“Leave my body (planet) or die in it.” This warning, echoing in the rooms of Cherish — a new project space run by Mohamed Almusibli, James Bantone, Thomas Liu Le Lann, and Sea Serpas at route de Saint-Georges 51, Geneva — conveys the essence of Giulia Essyad’s solo exhibition. The Swiss artist’s practice, in keeping with the body positivity social movement, is characterized by a questioning of form, particularly corporeal form as it is represented online and in real life. The exhibition, titled “Chocolate Factory,” features a limited edition of Doll Parts (2020), baby dolls made of chocolate, among other materials, that calls attention to the overproduction of stereotypical female body images. The issue of demolishing stereotypes — of gender, race, etc. — as a part of one’s artistic research and curatorial approach is also addressed in “The many voices of les indiennes,” a research project conceived by the CCC (Critical Curatorial Cybermedia) master’s degree program of the Visual Arts Department at HEAD Genève. As its title suggests, the project considers fabrics imported from the Indies, known as les indiennes, which are deeply symbolic of the phenomenon of colonialism and the hidden forms of racisms that are still deeply rooted in contemporary society. Furthermore, in Deep Down Tidal (2017), Tabita Rezaire draws her representative codes from cosmology, spirituality, and technology in order to make water the vehicle of the legacy of colonialism — the result of a wider project called Seneb Water Healing (2016–ongoing) that Rezaire developed for the “House of Seneb,” a community engaged in healing practices based on methods specific to African culture and typical of diasporas (http://seneb.house). By championing the idea of a general decolonization of art, the exhibition offers a range of contributions: from Lauren Huret’s Breaking the Internet (2016) to Kiluanji Kia Henda’s Havemos de Voltar (We Shall Return, 2017), which uses Agostinho Neto’s poem as a metaphor for contemplating the management of violence within a colonialist system. The reference to Essyad’s digitally printed tarpaulin is immediate: a Na’vi avatar, in a typical sixteenth-century portraiture pose, melancholically observes the spectator, who meanwhile judges the non-canonicity of the represented subject.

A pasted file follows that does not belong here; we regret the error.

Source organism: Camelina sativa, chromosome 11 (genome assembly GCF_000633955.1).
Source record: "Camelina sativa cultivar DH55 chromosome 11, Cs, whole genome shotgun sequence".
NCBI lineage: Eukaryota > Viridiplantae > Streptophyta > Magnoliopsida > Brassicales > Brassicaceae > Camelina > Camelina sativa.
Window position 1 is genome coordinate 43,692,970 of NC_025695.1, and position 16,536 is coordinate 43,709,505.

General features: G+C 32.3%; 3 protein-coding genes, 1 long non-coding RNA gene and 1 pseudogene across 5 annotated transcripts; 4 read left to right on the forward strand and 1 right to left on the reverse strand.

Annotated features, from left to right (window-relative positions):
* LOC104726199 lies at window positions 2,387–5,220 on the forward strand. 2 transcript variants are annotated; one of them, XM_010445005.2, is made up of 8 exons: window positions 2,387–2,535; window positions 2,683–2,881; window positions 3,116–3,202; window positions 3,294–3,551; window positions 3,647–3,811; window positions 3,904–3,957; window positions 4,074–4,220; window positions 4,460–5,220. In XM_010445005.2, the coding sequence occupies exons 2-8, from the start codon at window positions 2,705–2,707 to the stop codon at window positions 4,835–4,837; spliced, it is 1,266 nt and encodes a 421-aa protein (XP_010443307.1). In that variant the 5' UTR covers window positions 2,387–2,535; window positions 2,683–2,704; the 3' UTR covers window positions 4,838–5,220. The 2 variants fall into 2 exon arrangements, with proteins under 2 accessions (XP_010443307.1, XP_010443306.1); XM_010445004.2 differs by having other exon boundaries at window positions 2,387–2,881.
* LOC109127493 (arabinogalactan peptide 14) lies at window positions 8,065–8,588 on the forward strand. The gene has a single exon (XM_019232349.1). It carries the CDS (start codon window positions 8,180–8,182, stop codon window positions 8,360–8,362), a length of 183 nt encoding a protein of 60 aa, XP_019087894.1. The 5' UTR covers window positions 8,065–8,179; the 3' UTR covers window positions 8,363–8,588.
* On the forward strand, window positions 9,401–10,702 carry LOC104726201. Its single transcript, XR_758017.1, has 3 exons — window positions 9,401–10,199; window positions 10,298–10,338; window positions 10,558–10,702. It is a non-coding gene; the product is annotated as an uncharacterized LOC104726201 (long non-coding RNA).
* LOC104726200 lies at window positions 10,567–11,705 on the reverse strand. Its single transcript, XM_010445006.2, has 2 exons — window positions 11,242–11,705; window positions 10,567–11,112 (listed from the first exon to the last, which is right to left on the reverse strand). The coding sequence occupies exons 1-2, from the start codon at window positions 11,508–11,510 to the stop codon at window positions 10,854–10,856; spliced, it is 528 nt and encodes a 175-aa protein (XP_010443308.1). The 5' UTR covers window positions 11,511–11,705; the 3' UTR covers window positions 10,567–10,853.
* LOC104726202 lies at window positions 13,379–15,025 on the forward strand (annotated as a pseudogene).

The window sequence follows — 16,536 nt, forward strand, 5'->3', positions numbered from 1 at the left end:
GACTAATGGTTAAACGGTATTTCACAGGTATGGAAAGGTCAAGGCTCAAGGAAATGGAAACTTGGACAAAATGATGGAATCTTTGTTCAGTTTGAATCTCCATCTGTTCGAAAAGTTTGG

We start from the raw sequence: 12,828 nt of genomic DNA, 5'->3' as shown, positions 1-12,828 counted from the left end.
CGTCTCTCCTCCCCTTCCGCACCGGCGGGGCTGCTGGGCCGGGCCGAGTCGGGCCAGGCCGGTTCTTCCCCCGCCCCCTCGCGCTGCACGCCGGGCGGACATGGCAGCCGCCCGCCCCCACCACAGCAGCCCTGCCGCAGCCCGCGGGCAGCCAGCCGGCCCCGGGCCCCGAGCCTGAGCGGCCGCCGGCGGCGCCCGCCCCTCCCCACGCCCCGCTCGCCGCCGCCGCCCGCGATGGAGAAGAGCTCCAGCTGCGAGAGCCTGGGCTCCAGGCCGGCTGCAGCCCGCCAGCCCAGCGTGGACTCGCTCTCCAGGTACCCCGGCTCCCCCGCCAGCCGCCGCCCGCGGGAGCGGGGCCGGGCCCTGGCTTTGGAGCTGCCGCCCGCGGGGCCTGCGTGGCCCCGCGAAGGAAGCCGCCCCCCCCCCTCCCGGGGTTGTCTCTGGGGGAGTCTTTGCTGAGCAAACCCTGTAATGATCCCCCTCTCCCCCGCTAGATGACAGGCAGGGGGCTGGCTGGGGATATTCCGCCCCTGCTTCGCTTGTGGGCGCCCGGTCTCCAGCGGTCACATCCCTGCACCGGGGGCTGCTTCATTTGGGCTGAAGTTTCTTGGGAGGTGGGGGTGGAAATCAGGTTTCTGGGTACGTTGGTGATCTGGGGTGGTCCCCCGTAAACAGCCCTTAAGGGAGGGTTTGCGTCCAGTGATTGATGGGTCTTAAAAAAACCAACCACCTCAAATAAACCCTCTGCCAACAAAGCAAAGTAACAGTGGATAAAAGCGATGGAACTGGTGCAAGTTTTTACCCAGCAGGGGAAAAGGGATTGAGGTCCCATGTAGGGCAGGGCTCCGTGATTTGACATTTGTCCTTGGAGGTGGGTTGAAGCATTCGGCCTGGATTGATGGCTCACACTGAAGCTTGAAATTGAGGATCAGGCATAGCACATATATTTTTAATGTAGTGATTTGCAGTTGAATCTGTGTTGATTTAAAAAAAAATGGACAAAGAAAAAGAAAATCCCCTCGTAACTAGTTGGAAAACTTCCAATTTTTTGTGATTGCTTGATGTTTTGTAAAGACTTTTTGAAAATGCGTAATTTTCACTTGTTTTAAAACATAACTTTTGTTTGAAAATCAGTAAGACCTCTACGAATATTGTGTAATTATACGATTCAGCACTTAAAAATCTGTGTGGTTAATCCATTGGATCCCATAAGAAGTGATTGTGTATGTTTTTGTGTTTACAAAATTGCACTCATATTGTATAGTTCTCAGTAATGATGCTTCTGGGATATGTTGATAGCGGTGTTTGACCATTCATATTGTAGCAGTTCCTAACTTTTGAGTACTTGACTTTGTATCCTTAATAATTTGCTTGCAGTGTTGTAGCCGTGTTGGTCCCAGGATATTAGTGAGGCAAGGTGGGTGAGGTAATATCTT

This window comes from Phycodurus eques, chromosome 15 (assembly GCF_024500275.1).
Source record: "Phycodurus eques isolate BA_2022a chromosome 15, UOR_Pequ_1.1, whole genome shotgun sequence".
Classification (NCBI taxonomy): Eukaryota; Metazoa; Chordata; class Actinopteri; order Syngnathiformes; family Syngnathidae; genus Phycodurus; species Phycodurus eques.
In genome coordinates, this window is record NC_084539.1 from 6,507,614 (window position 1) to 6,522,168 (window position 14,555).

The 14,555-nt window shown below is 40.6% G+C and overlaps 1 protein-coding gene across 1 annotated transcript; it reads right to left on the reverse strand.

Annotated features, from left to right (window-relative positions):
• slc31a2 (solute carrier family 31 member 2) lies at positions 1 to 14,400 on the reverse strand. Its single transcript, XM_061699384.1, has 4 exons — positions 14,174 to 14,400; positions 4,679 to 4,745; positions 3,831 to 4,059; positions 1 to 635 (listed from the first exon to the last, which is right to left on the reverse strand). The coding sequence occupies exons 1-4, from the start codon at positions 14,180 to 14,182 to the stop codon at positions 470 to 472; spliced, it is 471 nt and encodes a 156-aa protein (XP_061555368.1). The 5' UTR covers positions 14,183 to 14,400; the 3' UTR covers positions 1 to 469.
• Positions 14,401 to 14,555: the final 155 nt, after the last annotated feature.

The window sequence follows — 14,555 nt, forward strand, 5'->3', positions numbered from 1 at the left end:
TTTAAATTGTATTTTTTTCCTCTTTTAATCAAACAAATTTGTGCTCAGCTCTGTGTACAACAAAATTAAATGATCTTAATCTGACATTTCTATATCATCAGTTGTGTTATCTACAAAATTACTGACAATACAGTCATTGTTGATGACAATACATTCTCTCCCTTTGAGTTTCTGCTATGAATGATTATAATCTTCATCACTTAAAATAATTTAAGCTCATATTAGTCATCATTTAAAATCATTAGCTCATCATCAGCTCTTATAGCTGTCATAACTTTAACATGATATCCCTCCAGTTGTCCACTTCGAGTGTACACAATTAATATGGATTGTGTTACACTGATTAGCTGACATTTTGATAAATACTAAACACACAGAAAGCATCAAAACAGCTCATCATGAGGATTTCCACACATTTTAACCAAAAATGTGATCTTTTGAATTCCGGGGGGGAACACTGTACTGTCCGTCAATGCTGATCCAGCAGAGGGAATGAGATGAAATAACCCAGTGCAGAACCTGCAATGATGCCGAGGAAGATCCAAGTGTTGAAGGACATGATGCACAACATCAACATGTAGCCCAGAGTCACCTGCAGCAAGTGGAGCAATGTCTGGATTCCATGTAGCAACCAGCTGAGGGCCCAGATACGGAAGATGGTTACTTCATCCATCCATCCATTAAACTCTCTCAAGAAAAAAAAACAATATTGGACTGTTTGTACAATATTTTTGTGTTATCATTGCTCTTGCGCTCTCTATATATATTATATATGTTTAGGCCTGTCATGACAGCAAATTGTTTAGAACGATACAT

In this historic moment, methods of communication — expressions, languages, and signifiers, from internet memes and social networks to AI — are radically changing. The Centre d’Art Contemporain of Geneva has framed the debate on the decolonization of representation with the exhibition “Scrivere Disegnando: When Language Seeks Its Other,” for the first time in collaboration with the Collection de l’Art Brut of Lausanne. This event is not properly an exhibition about writing, but a meditation on signification that compares disparate approaches, like a group of sculptures by Michael Dean (all works 2020) and Steffani Jemison’s acrylic-on-polyester transparencies titled Same Time (2018–19); or Irma Black’s “forme universali”, to which MAMCO dedicated a wide-ranging anthology starting from her early writings through to her Global Writings (2000–16) and Gehen (2016–on going). The museum is currently hosting a huge retrospective on Olivier Mosset, from the 1960s to his monumental works, which here interact with works from a generation of artists, including Nouveaux Réalistes, the experimental film collective Zanzibar, American “radical painting” practitioners from the 1970s and 1980s, and artists such as Cady Noland or Sherrie Levine, with whom Mosset has maintained a longtime dialogue.
Among other important reconsiderations of the new decade taking place in this Genevan February, the second edition of the silent performance Weapons (2020) by Jeff Mills highlights the power and weakness of new forms of collective grouping. The project, developed over the past ten years and presented as part of artgenève/musique, focuses on the psychological perception of the spectator-subject through the composition and synthesis of techno music. And in some ways the debate on the decolonization of representation continued with a screening displayed in the artgenève video section, curated by LOOP Barcelona, of the Lightning Dance (2018) by Cecilia Bengolea. Through a black-and-white aesthetic that deadens the sexual tension of the movements performed in pouring rain, Bengolea’s work reconceives Jamaican dancehall as a vehicle for healing.
At the beginning of this turbulent decade, the low frequency of the bass suggests the same slowed-down rhythm typical of much of the experiments and exhibitions in Geneva.